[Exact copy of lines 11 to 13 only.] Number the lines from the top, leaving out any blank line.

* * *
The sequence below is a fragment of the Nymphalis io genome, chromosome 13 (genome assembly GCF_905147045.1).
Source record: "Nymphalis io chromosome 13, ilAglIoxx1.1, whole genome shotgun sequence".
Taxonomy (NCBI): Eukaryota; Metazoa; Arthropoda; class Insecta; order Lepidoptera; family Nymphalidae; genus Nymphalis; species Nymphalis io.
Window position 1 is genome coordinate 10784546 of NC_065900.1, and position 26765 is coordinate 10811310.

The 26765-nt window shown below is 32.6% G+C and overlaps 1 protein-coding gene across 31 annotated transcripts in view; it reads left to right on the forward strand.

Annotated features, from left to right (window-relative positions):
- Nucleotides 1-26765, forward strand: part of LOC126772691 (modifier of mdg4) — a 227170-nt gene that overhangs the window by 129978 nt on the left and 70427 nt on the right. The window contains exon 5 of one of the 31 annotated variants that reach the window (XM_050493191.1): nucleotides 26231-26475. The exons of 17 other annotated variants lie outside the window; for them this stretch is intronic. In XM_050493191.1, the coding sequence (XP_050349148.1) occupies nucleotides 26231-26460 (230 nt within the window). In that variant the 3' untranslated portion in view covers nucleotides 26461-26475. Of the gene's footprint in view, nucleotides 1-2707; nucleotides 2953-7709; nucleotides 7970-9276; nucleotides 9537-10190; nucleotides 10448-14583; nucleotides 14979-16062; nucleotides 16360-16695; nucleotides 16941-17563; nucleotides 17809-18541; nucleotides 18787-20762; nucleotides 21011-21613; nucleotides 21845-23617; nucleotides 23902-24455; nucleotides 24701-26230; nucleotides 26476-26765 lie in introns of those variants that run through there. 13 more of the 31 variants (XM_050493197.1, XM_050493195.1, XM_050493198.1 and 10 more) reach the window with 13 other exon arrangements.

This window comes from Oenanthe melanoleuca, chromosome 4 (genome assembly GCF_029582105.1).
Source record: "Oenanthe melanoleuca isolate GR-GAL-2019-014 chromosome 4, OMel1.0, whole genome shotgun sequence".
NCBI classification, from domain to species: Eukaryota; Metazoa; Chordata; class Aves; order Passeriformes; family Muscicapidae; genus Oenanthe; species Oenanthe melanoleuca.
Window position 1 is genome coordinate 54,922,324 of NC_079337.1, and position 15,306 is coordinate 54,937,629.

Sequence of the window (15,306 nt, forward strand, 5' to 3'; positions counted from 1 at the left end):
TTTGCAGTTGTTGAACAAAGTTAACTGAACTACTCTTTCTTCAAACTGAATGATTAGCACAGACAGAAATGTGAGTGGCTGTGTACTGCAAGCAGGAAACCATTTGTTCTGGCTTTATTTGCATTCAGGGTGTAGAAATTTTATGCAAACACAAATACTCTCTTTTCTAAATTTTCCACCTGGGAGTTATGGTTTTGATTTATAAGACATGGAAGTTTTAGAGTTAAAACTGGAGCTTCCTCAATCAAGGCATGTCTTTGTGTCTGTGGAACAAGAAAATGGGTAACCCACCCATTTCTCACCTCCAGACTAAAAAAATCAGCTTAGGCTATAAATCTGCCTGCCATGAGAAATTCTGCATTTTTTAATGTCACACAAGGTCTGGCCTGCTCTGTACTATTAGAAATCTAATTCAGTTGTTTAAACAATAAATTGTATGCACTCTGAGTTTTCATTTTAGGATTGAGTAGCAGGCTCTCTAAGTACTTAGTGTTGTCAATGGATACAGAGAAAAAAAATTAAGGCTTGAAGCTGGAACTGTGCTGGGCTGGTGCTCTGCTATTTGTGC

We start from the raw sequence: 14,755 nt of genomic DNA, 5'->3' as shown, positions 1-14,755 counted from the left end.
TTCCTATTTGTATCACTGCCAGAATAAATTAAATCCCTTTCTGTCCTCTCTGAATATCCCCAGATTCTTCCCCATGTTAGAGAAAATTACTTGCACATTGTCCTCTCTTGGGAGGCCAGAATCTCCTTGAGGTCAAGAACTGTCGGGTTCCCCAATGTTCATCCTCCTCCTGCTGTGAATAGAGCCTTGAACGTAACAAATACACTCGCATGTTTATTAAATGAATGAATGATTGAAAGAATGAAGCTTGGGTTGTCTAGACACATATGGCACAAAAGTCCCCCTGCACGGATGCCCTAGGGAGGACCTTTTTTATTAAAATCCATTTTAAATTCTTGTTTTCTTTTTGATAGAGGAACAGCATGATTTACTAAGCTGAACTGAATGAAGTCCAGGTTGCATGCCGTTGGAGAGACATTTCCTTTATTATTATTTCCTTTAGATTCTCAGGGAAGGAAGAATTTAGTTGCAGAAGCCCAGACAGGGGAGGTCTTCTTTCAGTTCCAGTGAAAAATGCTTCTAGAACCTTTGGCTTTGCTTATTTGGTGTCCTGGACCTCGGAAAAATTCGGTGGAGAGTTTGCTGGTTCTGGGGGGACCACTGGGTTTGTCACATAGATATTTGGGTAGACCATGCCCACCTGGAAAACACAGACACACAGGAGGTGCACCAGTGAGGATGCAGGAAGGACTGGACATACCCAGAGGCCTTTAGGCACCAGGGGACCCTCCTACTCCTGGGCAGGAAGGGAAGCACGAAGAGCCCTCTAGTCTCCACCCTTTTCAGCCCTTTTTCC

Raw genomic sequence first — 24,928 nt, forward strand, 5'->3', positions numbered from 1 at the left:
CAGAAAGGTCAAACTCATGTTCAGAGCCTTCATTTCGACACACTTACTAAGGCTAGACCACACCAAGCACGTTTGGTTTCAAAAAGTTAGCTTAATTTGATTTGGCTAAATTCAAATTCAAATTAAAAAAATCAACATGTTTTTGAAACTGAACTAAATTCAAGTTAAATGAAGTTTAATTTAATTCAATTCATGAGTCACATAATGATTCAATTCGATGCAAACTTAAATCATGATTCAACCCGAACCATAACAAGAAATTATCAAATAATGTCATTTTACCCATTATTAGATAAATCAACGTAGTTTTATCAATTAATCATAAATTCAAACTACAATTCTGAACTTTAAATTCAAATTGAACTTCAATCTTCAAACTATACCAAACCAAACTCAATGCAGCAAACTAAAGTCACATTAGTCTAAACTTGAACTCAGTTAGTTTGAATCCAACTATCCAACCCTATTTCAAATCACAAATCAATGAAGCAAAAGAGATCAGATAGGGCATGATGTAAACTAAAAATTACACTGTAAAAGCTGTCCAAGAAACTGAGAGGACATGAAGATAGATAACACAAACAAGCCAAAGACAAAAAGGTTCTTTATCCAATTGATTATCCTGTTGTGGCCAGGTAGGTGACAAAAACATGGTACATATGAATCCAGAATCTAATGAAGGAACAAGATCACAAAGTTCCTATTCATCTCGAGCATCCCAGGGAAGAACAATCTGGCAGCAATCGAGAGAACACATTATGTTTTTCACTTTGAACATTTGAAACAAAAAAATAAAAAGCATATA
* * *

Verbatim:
Window position 1 is genome coordinate 54,922,324 of NC_079337.1, and position 15,306 is coordinate 54,937,629.

Sequence of the window (15,306 nt, forward strand, 5' to 3'; positions counted from 1 at the left end):
TTTGCAGTTGTTGAACAAAGTTAACTGAACTACTCTTTCTTCAAACTGAATGATTAGCACAGACAGAAATGTGAGTGGCTGTGTACTGCAAGCAGGAAACCATTTGTTCTGGCTTTATTTGCATTCAGGGTGTAGAAATTTTATGCAAACACAAATACTCTCTTTTCTAAATTTTCCACCTGGGAGTTATGGTTTTGATTTATAAGACATGGAAGTTTTAGAGTTAAAACTGGAGCTTCCTCAATCAAGGCATGTCTTTGTGTCTGTGGAACAAGAAAATGGGTAACCCACCCATTTCTCACCTCCAGACTAAAAAAATCAGCTTAGGCTATAAATCTGCCTGCCATGAGAAATTCTGCATTTTTTAATGTCACACAAGGTCTGGCCTGCTCTGTACTATTAGAAATCTAATTCAGTTGTTTAAACAATAAATTGTATGCACTCTGAGTTTTCATTTTAGGATTGAGTAGCAGGCTCTCTAAGTACTTAGTGTTGTCAATGGATACAGAGAAAAAAAATTAAGGCTTGAAGCTGGAACTGTGCTGGGCTGGTGCTCTGCTATTTGTGC